The Kid Working Alone At The Wing Place
Sometimes a small act of service or kindness deserves a big thank you. And the day I got some chicken wings at a place across from the Wal Mart Super Center was one of those times.
One Saturday you and I were out shopping and we went into the Super Center near our house on Beach Street. We inside and bought stuff, what exactly we purchased I do not remember now, and then we got back into the car. At that point in time near midday my blood sugar started to get a little low and we hurriedly looked around for a place to get me some lunch. Across the street was a wing place. That sounded good so we drove over there and parked outside of its front door.
We went inside and there was but one person working there, a teenage boy. I ordered some wings and started working on the order. He came out to me and apologized for no one else being there assured me that the order would not take long since I did advise him that my sugar was getting low.
He went into the back got some wings and started cooking. The phone rang too and he had to talk to customers calling in orders to pick up. He was doing the work of two or three people and was juggling things around. He looked a bit harried but he kept his focus and soon my wings were done. He thanked me for being patient and I thanked him as well.
Afterwards we talked about how polite he was and how he did not stop caring like so many young people do now. He was a breath of fresh air in stale environment of bad and shoddy customer service that seems to be so common now. And I was thankful for what he did. A small act of service and kindness made to someone he did not know.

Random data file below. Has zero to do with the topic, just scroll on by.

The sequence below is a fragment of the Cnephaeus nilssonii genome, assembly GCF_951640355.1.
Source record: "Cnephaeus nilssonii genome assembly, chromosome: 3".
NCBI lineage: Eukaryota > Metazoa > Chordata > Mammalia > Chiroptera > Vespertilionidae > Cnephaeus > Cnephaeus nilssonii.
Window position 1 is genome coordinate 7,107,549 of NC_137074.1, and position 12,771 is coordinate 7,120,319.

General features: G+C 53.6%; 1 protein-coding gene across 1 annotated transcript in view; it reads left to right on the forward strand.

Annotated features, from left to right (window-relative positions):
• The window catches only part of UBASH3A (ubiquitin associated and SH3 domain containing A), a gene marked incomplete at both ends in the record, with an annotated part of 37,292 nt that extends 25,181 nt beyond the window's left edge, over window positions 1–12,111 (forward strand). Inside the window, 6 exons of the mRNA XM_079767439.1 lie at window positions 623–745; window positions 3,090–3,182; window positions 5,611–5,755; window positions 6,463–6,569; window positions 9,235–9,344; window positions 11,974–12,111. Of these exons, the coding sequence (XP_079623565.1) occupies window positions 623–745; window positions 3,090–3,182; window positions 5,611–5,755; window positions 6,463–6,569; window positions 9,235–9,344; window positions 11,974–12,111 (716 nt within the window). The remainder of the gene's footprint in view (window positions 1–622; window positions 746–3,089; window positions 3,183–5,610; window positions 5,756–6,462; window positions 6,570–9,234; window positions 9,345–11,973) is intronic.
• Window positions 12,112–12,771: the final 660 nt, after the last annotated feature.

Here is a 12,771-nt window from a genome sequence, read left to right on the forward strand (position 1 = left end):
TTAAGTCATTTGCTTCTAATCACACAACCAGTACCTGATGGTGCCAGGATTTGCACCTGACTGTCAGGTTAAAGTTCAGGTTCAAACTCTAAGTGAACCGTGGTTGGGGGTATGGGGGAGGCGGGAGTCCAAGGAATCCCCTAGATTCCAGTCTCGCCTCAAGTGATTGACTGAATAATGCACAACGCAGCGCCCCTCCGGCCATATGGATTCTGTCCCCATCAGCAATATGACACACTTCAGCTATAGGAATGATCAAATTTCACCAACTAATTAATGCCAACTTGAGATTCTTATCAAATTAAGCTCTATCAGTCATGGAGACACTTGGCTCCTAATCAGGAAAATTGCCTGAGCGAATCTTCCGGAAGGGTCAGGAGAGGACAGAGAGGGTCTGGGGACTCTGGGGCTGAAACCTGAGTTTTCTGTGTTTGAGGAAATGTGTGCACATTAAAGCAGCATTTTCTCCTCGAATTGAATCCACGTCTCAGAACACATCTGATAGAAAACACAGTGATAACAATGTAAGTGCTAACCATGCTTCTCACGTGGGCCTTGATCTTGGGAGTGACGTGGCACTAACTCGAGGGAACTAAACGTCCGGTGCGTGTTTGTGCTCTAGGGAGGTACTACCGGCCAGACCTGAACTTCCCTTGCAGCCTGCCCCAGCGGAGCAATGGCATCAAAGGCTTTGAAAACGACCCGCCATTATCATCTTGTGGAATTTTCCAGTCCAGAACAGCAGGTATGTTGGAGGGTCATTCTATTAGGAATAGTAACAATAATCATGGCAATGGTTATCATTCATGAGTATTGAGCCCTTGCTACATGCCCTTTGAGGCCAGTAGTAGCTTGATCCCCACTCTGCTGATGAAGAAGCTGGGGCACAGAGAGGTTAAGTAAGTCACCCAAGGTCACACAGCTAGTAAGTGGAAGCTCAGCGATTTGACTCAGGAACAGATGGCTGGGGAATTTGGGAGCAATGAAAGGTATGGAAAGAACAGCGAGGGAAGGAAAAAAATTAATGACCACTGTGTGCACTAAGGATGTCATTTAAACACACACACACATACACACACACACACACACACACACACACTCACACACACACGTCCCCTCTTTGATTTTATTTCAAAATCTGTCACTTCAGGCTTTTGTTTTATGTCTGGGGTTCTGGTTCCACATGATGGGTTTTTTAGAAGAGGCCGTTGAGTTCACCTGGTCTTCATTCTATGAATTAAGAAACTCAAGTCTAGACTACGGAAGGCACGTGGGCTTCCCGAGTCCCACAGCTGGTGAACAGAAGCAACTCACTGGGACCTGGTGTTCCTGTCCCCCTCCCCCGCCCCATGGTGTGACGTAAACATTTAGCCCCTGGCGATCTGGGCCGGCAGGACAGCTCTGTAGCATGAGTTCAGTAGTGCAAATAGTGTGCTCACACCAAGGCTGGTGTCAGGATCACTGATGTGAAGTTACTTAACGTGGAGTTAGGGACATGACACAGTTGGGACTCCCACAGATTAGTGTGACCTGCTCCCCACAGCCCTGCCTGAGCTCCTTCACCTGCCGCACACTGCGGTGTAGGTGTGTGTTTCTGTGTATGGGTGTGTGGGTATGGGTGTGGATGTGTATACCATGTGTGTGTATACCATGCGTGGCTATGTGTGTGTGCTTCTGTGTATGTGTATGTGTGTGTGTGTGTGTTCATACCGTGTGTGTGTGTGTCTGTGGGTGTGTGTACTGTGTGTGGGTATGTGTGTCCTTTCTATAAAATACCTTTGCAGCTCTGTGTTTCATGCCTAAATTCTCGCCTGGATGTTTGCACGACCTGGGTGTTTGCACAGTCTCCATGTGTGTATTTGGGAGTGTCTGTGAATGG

As the saying goes one good turn deserves another so I made a point to give him some thanks as well. I looked up the web site of his restaurant chain and found the customer comment section with you nearby. On that page customers could send in a comment about a store or its staff. I sent in a detailed thank you for that young man whose name I did not know but whose face I can still picture simply because he was polite and helped me out.
I never got a reply from the company he worked for and I never saw him again. Once I thought about going there to see if he was there and had received the thank you but I never went back to see if that was the case or not.
Regardless of knowing the name of that Good Samaritan who was just doing his job such small acts of kindness make an impression on me. For whatever reason, these acts tug at my heart and fill me with emotions that are hard to explain. Whatever the reason they are done I think they should be noticed and repaid in some way; that is the essence of the Golden Rule you know. If we did such things for each other, especially for strangers, our culture would be a far friendlier and more comfortable place for us all. And that would be the finest thing we could ever serve to one another in a time of need.